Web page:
Remote-read meters also provide the eventual opportunity for homeowners to securely read their own meters via the internet. This can be helpful for detecting leaks and knowing if electric or propane fixtures are inadvertently left on when you are not there.

While we can hope that the transition from MU to KMPUD is seamless, we suspect there will be some “bumps in the road.” In the long run, we should all expect (and demand) the high level of service and accountability that comes with a public agency with an elected Board.

In-valley challenges

Over the summer the in-valley powerhouse facility will be completed and the new equipment installed. Power Secure will manage the construction and the powerhouse operations. This is the same company that MU has used for the last year to run the temporary generators. This will help provide for a smooth transition and minimize the risk of surprises that cannot be managed.

The larger challenge for in-valley will be financing. We need to secure the lowest cost long-term financing. The current financing is with short-term bonds that are due in two years. Our short-term interest rate is about 4.2%, and the long-term rate is going to be higher, adding to our cost for power. The most important way to keep costs down is to get a rating for our debt from one of the rating agencies. “Rated” bonds are those that have been analyzed by a rating agency and are considered lower risk than  “unrated” bonds.  In our case, the difference could be as much as 1.5%, or over $330,000 per year in interest expenses. This equates to about 5 cents per kWh at current levels of total electricity use.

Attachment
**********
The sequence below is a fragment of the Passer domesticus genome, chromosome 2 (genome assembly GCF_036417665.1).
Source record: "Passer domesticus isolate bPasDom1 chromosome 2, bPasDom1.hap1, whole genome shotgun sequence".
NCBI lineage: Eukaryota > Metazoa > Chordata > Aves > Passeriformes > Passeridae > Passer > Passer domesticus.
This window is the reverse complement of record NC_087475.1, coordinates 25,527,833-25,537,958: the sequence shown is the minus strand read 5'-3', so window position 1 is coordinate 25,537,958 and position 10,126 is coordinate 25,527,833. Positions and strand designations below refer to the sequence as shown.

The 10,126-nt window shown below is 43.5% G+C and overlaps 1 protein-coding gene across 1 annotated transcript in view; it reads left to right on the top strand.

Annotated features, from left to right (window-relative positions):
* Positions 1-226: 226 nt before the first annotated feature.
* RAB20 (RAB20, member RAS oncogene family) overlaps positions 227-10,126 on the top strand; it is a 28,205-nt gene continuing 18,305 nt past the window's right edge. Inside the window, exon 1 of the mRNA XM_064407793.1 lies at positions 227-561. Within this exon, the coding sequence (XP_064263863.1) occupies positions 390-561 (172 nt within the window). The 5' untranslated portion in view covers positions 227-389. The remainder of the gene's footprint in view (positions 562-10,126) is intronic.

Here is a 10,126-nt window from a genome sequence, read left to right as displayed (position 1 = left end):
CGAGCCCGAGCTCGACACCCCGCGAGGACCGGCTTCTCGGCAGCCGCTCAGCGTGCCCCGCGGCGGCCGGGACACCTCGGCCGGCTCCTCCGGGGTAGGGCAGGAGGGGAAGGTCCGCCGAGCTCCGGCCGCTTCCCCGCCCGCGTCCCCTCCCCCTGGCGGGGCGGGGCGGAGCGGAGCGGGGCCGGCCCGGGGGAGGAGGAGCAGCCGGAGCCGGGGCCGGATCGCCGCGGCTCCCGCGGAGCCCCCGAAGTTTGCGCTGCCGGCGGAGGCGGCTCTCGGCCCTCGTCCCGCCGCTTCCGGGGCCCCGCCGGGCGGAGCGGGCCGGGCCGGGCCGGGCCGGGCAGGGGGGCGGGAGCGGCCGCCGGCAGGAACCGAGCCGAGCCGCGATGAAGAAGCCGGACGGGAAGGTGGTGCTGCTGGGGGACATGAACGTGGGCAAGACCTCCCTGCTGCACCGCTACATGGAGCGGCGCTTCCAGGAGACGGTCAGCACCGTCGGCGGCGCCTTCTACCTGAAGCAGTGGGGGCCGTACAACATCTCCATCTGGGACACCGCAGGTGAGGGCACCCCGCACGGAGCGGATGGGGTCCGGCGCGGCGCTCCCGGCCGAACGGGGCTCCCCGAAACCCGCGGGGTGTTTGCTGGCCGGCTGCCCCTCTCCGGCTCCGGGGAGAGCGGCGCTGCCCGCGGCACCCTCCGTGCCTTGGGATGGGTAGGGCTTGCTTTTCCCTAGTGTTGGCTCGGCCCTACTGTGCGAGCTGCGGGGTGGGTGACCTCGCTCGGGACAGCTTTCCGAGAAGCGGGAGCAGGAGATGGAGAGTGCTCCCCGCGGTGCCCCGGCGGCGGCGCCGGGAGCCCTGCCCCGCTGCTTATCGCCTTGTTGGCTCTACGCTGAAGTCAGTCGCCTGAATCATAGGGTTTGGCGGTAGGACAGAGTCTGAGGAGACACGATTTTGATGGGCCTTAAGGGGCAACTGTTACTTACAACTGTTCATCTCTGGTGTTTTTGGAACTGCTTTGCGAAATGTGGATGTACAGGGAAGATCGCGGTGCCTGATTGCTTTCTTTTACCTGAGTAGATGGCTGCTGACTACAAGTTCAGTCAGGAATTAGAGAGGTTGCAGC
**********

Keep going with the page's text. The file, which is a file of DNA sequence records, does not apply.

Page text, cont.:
The Energy Finance Committee is currently tasked with soliciting Requests For Information (RFI) from a number of different financial institutions to determine what is needed for us to get rated. You can read our RFI at It defines steps we can take to secure affordable long-term financings. These include pledging to collect sufficient revenues to make our bond payments, holding a year’s worth of bond payments with a trustee, and having a “back-up” plan in the event a major customer fails to pay their electricity bills (e.g., if a financial issue with KMR prevents them from operating).

Out-valley progress